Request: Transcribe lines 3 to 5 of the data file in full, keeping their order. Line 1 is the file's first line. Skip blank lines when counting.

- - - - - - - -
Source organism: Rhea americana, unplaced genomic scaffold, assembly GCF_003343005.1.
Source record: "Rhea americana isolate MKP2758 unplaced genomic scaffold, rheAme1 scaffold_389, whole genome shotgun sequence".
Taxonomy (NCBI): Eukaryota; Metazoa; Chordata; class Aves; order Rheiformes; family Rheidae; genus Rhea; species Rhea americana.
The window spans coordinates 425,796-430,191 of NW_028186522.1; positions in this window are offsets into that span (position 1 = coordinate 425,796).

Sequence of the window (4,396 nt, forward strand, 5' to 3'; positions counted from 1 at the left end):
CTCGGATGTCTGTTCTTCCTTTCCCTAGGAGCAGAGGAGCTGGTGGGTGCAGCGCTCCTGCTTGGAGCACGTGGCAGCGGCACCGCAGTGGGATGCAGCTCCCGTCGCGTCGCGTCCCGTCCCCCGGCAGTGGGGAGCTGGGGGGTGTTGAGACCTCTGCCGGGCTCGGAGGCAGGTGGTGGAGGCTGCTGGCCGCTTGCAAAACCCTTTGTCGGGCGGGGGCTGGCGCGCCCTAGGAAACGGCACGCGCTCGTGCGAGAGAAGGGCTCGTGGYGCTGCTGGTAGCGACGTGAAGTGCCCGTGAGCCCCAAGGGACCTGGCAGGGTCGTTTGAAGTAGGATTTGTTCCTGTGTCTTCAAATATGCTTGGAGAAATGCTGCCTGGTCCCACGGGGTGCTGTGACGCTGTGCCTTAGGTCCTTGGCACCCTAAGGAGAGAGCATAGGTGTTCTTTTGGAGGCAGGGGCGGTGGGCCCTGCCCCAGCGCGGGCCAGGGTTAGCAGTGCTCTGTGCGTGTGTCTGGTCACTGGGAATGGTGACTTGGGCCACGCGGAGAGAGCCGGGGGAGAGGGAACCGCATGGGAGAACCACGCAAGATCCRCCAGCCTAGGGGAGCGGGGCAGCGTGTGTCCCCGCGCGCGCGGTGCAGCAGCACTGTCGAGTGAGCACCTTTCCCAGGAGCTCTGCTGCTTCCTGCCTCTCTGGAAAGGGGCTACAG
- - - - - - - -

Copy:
Taxonomy (NCBI): Eukaryota; Metazoa; Chordata; class Aves; order Rheiformes; family Rheidae; genus Rhea; species Rhea americana.
The window spans coordinates 425,796-430,191 of NW_028186522.1; positions in this window are offsets into that span (position 1 = coordinate 425,796).

Sequence of the window (4,396 nt, forward strand, 5' to 3'; positions counted from 1 at the left end):